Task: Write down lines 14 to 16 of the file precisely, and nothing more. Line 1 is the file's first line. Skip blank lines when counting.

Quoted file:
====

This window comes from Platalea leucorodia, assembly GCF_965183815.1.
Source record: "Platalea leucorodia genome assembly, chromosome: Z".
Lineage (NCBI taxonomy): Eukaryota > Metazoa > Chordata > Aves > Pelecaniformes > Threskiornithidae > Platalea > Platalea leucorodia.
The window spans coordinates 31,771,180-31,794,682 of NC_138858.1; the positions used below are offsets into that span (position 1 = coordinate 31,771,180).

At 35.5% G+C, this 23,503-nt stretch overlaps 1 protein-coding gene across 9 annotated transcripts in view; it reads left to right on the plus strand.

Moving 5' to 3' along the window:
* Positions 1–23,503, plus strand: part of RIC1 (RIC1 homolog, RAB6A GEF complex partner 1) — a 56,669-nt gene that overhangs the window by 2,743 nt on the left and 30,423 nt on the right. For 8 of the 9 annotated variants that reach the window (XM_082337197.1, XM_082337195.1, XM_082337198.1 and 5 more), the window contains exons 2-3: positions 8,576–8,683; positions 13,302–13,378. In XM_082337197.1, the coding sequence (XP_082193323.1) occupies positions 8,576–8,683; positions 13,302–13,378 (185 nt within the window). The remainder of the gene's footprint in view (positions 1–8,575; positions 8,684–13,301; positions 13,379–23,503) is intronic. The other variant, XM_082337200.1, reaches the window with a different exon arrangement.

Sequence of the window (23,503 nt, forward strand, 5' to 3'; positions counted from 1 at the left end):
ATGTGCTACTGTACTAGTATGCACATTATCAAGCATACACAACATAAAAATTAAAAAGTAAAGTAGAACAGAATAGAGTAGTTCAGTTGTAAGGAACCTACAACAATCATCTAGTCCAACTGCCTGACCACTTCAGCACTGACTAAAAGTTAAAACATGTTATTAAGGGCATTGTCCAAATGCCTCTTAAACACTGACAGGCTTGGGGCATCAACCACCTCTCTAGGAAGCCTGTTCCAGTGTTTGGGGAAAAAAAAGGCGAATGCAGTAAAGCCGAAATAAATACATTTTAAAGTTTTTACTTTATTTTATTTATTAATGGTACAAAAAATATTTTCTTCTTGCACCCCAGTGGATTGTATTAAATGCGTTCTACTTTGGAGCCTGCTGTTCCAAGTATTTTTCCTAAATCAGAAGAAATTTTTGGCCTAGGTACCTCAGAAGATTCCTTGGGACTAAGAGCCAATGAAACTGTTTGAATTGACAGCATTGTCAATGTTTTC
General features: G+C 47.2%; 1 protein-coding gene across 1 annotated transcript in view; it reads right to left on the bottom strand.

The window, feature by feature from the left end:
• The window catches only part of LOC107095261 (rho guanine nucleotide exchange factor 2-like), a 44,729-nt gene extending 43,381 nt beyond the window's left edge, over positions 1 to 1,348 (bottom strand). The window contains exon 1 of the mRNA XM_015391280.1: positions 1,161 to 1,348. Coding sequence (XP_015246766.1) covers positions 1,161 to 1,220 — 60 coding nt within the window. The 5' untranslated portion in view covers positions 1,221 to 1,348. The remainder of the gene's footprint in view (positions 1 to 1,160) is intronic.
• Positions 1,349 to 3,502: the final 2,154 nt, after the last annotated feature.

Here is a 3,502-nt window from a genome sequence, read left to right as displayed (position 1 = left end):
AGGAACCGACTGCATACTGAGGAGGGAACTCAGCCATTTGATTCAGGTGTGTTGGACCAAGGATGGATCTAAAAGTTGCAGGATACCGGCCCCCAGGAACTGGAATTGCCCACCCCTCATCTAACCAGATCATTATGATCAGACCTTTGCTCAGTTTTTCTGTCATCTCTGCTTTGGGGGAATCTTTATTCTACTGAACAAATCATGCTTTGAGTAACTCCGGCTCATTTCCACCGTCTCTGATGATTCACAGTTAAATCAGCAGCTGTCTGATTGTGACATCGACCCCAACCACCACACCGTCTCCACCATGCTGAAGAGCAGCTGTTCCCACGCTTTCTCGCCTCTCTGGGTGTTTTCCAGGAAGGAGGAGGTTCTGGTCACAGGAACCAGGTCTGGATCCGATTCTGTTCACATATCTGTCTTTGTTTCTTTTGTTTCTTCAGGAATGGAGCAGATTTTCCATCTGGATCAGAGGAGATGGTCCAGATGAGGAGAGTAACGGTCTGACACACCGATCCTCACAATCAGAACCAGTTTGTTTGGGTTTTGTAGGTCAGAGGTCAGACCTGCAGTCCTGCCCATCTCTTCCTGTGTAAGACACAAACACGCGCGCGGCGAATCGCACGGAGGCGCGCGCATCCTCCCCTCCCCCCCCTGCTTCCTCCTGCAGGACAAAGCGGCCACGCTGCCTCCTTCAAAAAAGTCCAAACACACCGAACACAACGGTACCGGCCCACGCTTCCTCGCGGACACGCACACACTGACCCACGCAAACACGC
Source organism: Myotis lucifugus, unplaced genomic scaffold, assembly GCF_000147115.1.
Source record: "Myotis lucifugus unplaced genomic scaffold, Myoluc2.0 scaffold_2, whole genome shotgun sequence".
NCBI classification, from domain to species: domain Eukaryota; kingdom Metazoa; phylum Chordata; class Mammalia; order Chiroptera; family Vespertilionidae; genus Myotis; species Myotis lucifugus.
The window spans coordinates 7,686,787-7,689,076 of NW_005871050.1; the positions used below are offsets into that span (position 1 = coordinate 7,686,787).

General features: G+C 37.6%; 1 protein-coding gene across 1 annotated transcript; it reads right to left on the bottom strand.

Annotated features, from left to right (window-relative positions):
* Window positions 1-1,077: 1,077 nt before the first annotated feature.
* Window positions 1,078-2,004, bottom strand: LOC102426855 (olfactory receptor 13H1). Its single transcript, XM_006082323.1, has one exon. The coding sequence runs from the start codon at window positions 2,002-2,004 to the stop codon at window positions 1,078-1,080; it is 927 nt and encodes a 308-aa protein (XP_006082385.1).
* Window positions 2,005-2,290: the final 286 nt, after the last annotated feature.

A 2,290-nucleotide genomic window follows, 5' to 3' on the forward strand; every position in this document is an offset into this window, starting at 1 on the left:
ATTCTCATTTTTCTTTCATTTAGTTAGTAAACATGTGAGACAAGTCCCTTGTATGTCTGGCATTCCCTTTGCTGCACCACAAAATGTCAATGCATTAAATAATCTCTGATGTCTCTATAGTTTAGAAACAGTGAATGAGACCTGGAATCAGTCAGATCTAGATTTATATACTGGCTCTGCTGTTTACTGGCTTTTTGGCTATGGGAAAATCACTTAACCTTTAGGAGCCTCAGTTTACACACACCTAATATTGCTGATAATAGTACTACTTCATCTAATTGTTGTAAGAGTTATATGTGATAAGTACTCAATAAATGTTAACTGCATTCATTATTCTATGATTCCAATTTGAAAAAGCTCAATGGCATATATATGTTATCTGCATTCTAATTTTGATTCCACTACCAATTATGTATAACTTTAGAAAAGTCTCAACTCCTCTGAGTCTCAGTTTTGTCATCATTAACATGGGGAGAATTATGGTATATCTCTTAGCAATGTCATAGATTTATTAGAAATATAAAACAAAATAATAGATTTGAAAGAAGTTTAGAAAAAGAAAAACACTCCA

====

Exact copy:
Here is a 3,502-nt window from a genome sequence, read left to right as displayed (position 1 = left end):
AGGAACCGACTGCATACTGAGGAGGGAACTCAGCCATTTGATTCAGGTGTGTTGGACCAAGGATGGATCTAAAAGTTGCAGGATACCGGCCCCCAGGAACTGGAATTGCCCACCCCTCATCTAACCAGATCATTATGATCAGACCTTTGCTCAGTTTTTCTGTCATCTCTGCTTTGGGGGAATCTTTATTCTACTGAACAAATCATGCTTTGAGTAACTCCGGCTCATTTCCACCGTCTCTGATGATTCACAGTTAAATCAGCAGCTGTCTGATTGTGACATCGACCCCAACCACCACACCGTCTCCACCATGCTGAAGAGCAGCTGTTCCCACGCTTTCTCGCCTCTCTGGGTGTTTTCCAGGAAGGAGGAGGTTCTGGTCACAGGAACCAGGTCTGGATCCGATTCTGTTCACATATCTGTCTTTGTTTCTTTTGTTTCTTCAGGAATGGAGCAGATTTTCCATCTGGATCAGAGGAGATGGTCCAGATGAGGAGAGTAACGGTCTGACACACCGATCCTCACAATCAGAACCAGTTTGTTTGGGTTTTGTAGGTCAGAGGTCAGACCTGCAGTCCTGCCCATCTCTTCCTGTGTAAGACACAAACACGCGCGCGGCGAATCGCACGGAGGCGCGCGCATCCTCCCCTCCCCCCCCTGCTTCCTCCTGCAGGACAAAGCGGCCACGCTGCCTCCTTCAAAAAAGTCCAAACACACCGAACACAACGGTACCGGCCCACGCTTCCTCGCGGACACGCACACACTGACCCACGCAAACACGC
Source organism: Myotis lucifugus, unplaced genomic scaffold, assembly GCF_000147115.1.